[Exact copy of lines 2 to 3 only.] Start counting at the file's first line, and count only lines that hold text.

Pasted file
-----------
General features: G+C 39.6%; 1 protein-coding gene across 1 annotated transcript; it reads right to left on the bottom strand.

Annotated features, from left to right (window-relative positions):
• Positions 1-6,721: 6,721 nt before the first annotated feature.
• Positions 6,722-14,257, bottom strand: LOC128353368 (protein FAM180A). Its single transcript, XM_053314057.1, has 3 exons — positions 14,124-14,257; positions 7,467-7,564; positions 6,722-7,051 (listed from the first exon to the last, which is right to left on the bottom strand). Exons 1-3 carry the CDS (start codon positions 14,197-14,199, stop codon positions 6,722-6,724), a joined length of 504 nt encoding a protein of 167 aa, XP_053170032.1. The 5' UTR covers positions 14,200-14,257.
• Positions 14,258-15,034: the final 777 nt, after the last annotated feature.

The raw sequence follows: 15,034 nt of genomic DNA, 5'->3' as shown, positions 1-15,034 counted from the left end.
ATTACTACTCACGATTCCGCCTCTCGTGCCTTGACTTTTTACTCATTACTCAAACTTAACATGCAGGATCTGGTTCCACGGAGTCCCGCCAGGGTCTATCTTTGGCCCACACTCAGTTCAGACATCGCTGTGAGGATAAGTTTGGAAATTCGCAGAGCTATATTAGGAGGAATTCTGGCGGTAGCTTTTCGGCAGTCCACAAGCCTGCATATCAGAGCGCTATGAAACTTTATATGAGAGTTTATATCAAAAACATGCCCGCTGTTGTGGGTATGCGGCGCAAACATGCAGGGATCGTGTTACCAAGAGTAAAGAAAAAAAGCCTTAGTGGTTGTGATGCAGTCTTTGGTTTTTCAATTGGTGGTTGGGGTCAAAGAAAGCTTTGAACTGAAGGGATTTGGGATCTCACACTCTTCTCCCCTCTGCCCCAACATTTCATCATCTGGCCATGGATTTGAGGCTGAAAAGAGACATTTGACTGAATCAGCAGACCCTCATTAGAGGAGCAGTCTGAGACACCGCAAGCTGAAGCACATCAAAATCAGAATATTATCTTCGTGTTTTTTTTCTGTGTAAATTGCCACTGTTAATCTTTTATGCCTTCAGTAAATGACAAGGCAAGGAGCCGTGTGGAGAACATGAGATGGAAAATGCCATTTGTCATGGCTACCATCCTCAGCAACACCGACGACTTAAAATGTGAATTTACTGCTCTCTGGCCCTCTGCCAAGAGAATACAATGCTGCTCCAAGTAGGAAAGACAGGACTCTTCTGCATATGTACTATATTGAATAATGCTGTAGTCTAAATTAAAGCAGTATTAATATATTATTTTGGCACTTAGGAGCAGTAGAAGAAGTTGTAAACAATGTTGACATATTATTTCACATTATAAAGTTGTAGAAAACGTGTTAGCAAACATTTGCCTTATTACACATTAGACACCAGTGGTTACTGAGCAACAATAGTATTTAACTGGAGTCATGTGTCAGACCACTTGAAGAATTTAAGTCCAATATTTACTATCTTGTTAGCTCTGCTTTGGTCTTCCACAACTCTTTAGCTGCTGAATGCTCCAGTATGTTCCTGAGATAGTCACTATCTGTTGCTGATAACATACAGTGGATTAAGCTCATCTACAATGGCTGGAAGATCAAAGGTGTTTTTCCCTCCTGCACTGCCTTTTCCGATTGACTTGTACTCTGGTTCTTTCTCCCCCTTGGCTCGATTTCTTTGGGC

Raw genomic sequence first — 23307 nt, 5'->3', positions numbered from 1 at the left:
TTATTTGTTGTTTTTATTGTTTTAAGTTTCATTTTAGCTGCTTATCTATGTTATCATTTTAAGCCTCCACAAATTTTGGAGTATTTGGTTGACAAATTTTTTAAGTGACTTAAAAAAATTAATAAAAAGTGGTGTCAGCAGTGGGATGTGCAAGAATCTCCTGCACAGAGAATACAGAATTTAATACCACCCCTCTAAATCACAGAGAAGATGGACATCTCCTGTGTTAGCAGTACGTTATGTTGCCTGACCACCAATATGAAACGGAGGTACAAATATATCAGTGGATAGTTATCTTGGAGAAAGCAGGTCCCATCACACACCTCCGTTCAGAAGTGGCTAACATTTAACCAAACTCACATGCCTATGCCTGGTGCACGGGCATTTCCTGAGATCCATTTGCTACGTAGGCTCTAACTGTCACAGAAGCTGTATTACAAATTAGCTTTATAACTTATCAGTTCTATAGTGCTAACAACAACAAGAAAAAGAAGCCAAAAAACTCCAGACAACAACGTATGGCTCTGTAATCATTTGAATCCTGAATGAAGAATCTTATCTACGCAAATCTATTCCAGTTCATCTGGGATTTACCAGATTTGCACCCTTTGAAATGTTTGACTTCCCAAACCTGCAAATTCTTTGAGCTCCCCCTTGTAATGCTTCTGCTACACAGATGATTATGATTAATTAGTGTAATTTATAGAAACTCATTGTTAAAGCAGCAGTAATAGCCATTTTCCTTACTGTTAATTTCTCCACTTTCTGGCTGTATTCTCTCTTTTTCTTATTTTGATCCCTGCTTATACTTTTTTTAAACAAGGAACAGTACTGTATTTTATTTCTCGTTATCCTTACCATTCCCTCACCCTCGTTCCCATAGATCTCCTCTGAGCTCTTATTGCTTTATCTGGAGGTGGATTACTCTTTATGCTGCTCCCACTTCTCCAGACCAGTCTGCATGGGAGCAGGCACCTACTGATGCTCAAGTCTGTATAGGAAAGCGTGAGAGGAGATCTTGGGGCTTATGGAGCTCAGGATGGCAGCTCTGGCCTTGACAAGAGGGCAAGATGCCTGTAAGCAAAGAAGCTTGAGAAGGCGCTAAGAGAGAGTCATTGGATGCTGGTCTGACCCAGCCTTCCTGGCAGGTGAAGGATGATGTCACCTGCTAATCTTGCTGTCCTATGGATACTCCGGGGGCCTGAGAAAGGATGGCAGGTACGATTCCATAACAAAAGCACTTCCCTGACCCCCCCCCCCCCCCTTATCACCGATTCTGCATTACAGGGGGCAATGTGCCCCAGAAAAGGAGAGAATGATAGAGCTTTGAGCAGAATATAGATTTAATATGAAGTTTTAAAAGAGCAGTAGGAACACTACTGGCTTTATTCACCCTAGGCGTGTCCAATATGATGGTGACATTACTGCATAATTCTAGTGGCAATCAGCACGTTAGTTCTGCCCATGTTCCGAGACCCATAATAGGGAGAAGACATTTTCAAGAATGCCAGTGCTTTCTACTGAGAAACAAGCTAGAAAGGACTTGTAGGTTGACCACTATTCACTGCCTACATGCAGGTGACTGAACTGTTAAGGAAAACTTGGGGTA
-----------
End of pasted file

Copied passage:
Annotated features, from left to right (window-relative positions):
• Positions 1-6,721: 6,721 nt before the first annotated feature.